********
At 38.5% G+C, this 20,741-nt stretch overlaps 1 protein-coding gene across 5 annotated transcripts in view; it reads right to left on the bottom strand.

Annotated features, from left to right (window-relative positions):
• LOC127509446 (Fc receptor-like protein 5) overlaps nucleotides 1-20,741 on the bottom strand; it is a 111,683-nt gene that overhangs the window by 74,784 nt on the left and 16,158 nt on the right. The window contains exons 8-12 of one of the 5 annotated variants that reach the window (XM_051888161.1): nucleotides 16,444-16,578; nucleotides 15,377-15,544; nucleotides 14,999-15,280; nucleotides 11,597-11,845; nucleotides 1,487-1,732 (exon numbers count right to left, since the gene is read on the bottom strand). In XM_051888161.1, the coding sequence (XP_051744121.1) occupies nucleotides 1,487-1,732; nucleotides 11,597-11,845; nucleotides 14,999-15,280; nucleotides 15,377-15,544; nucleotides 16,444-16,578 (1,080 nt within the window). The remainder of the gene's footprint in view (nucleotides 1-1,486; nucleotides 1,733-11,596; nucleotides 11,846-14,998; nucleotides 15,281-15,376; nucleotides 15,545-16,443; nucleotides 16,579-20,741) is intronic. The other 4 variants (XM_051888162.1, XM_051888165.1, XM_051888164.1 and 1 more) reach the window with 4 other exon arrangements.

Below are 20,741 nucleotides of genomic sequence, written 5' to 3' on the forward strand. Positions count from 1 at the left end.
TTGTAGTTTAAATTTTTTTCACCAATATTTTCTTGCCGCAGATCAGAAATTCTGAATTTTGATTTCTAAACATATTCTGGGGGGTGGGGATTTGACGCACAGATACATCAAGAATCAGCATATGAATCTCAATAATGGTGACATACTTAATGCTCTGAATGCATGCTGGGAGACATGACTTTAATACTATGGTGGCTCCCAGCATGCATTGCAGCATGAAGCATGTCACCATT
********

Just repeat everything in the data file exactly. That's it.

At 38.5% G+C, this 20,741-nt stretch overlaps 1 protein-coding gene across 5 annotated transcripts in view; it reads right to left on the bottom strand.

Annotated features, from left to right (window-relative positions):
• LOC127509446 (Fc receptor-like protein 5) overlaps nucleotides 1-20,741 on the bottom strand; it is a 111,683-nt gene that overhangs the window by 74,784 nt on the left and 16,158 nt on the right. The window contains exons 8-12 of one of the 5 annotated variants that reach the window (XM_051888161.1): nucleotides 16,444-16,578; nucleotides 15,377-15,544; nucleotides 14,999-15,280; nucleotides 11,597-11,845; nucleotides 1,487-1,732 (exon numbers count right to left, since the gene is read on the bottom strand). In XM_051888161.1, the coding sequence (XP_051744121.1) occupies nucleotides 1,487-1,732; nucleotides 11,597-11,845; nucleotides 14,999-15,280; nucleotides 15,377-15,544; nucleotides 16,444-16,578 (1,080 nt within the window). The remainder of the gene's footprint in view (nucleotides 1-1,486; nucleotides 1,733-11,596; nucleotides 11,846-14,998; nucleotides 15,281-15,376; nucleotides 15,545-16,443; nucleotides 16,579-20,741) is intronic. The other 4 variants (XM_051888162.1, XM_051888165.1, XM_051888164.1 and 1 more) reach the window with 4 other exon arrangements.

Below are 20,741 nucleotides of genomic sequence, written 5' to 3' on the forward strand. Positions count from 1 at the left end.
TTGTAGTTTAAATTTTTTTCACCAATATTTTCTTGCCGCAGATCAGAAATTCTGAATTTTGATTTCTAAACATATTCTGGGGGGTGGGGATTTGACGCACAGATACATCAAGAATCAGCATATGAATCTCAATAATGGTGACATACTTAATGCTCTGAATGCATGCTGGGAGACATGACTTTAATACTATGGTGGCTCCCAGCATGCATTGCAGCATGAAGCATGTCACCATT